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Schizophrenia - For Family and Friends

Schizophrenia affects everyone around the person who has the illness. It can be hard to watch a family member or friend develop symptoms and perhaps act in very different ways.

You may feel helpless, but you play an important role in the life and treatment of a loved one who has schizophrenia.

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Schizophrenia Diagnosis

There is no test that can make a schizophrenia diagnosis. People with schizophrenia usually come to the attention of a mental health professional after others see them acting strangely. Doctors make a diagnosis through interviews with the patient as well as with friends and family members. Psychiatrists have the most experience with diagnosing schizophrenia. A psychiatrist or other licensed mental health professional should be involved in making a schizophrenia diagnosis whenever possible. A schizophrenia...

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What you can do

You can also help the person with good health habits, like getting enough sleep and avoiding alcohol and drugs.

Sometimes people who have schizophrenia are too sick to seek treatment on their own. If the symptoms are severe, you may have to force the person to get treatment. Talk with your health care providers and/or local law enforcement officials about the laws and procedures in your area for getting treatment in this situation. If you have this information before you need it, it will reduce your fears and concerns and may make it easier for you.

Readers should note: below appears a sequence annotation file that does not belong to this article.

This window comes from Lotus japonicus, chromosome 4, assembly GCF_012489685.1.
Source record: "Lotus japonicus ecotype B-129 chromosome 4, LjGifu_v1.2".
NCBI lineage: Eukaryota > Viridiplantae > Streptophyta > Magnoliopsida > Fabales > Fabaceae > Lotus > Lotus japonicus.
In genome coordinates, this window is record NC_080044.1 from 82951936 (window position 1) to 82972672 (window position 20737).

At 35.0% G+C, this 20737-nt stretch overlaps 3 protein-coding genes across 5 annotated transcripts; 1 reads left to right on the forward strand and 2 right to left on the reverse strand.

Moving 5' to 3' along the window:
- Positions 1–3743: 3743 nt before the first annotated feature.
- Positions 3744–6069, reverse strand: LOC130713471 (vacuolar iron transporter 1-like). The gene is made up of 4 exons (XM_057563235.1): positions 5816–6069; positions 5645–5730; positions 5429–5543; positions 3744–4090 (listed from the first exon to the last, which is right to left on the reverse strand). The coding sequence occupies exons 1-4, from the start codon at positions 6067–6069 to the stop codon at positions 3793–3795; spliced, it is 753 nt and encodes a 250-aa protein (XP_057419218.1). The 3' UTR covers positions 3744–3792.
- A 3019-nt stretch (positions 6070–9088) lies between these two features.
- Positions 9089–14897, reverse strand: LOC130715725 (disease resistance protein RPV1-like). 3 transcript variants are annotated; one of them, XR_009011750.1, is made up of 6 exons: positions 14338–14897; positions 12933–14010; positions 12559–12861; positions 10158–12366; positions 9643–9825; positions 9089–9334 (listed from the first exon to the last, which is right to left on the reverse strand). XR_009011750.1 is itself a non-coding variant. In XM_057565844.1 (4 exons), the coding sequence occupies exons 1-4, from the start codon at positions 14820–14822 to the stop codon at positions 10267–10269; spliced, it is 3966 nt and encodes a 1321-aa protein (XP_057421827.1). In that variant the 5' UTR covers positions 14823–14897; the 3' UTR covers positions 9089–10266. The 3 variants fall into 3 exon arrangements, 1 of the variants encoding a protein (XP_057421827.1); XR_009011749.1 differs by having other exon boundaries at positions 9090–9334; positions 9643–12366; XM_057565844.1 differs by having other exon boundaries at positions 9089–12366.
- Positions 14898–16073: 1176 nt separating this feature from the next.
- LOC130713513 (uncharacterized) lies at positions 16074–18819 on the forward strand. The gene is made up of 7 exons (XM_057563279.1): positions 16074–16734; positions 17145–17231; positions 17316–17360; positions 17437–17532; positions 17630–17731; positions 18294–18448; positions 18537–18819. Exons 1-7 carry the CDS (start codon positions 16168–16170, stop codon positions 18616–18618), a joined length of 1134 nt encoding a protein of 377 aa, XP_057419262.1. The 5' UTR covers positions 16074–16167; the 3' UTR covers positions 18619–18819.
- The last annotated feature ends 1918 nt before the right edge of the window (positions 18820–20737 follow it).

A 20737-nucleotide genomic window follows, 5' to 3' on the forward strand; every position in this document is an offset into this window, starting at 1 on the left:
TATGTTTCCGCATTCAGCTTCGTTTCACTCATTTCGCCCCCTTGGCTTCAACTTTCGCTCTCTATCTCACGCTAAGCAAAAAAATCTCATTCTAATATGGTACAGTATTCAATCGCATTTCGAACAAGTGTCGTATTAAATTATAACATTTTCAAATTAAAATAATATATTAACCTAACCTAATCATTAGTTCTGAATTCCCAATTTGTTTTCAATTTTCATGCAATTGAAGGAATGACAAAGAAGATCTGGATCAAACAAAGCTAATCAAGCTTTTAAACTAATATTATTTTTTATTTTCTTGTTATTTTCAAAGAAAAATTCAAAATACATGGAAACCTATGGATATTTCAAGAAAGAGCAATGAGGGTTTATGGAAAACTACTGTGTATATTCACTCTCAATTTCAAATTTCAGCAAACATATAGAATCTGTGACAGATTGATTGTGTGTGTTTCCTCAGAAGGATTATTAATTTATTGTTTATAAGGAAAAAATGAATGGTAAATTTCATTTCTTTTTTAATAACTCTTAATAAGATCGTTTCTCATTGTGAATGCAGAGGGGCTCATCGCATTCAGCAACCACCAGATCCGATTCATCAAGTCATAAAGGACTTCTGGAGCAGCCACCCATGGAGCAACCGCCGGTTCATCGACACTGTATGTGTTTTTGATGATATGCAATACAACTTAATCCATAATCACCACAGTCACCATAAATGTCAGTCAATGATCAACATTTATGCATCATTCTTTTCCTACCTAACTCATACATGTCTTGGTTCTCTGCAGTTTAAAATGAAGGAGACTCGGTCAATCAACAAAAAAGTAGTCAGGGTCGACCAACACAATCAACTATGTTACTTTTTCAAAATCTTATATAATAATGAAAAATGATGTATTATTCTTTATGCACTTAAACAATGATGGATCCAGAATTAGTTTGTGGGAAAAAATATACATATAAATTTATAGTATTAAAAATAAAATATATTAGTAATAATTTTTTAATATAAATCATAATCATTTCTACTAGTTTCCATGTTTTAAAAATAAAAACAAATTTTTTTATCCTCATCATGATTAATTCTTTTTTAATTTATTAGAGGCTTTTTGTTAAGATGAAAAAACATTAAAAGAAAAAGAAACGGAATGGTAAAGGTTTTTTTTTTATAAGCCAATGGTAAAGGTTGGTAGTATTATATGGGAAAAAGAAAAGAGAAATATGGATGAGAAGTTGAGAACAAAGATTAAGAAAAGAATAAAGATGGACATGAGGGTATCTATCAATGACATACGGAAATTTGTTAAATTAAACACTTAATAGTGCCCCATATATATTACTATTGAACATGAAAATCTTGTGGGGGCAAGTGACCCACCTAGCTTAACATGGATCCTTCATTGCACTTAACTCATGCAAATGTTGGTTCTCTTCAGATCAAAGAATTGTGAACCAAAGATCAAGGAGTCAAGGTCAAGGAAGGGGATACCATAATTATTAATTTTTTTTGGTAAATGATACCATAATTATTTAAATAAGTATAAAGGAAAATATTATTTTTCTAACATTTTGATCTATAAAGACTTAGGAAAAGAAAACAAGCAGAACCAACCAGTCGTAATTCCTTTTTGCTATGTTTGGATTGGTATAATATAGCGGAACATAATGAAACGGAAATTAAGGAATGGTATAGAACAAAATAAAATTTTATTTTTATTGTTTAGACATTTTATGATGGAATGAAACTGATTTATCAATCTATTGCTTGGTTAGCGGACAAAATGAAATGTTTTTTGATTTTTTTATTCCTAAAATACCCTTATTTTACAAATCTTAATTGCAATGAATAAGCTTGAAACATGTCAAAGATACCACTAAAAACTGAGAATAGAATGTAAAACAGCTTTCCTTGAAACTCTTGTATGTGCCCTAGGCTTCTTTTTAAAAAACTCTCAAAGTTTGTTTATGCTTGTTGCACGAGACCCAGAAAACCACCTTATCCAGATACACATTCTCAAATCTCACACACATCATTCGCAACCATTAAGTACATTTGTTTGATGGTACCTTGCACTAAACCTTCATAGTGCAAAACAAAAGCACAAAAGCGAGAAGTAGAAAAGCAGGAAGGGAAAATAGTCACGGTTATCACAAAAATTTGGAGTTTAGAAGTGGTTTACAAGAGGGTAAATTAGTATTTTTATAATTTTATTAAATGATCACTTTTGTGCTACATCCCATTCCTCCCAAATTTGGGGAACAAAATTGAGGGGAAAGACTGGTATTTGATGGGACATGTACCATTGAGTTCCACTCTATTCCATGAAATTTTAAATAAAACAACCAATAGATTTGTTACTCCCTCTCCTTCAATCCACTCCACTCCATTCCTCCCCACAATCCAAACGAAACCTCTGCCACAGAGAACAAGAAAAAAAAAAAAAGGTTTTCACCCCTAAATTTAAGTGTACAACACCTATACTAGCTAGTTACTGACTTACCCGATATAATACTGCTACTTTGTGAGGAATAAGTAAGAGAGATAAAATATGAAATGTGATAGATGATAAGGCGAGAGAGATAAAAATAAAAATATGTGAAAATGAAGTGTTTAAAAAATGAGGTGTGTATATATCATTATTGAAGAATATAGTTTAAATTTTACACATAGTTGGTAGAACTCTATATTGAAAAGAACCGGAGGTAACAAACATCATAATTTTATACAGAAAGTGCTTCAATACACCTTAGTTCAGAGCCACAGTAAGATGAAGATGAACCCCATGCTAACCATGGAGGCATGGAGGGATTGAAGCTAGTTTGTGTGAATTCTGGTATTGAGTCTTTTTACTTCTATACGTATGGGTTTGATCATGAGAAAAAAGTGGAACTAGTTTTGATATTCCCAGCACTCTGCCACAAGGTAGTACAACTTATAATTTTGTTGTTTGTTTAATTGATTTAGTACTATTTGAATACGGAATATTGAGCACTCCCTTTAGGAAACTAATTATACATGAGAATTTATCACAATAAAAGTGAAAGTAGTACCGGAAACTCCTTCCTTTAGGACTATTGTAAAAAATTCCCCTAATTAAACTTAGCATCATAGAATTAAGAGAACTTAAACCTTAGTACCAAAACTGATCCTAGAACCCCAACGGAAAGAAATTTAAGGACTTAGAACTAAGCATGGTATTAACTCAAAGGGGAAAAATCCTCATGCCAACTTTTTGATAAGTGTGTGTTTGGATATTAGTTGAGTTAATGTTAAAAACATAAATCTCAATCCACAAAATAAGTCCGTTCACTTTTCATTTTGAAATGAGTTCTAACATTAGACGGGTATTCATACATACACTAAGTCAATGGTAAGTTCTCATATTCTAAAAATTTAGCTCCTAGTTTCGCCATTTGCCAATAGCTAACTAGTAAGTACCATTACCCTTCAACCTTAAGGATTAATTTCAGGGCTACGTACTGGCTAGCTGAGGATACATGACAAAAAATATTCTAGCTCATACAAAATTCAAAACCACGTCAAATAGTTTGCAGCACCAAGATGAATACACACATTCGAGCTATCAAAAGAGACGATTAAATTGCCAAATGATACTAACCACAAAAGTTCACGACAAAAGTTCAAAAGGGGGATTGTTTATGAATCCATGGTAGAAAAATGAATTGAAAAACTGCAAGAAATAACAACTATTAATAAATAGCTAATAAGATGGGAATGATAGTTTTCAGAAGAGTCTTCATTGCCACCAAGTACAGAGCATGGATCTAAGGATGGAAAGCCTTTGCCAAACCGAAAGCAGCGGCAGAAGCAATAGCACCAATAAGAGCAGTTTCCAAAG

Emergency help

Some people who have schizophrenia may become aggressive or violent at times. Call 911 or other emergency help if you notice:

Helping yourself

Supporting or caring for someone who has schizophrenia isn't easy. Finding your own support can help you deal with the illness and the sense of loss you may feel.

  • Take care of yourselfTake care of yourself. Do things you enjoy, such as seeing family or going to movies.
  • Don't feel that you need to do everything possible to help a loved one who has schizophrenia. Remember that you need to respect the wishes and choices of your loved one, unless those wishes and choices are dangerous. Everyone learns from a wrong choice or mistake. Recovery may be faster if your loved one believes that family members trust him or her with decision making.
  • Don't do it alone. Ask others to help you, or join a support group. The more support you have, the more help you can give.
  • Get help from a local organization. Your city or state may have programs to help you. Ask at your local or state health department. The National Alliance on Mental Illness (NAMI) provides contact information for support organizations nationwide. For more information, go to www.nami.org.

For more information, see the topic Caregiver Tips.

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WebMD Medical Reference from Healthwise

Last Updated: August 31, 2012
This information is not intended to replace the advice of a doctor. Healthwise disclaims any liability for the decisions you make based on this information.
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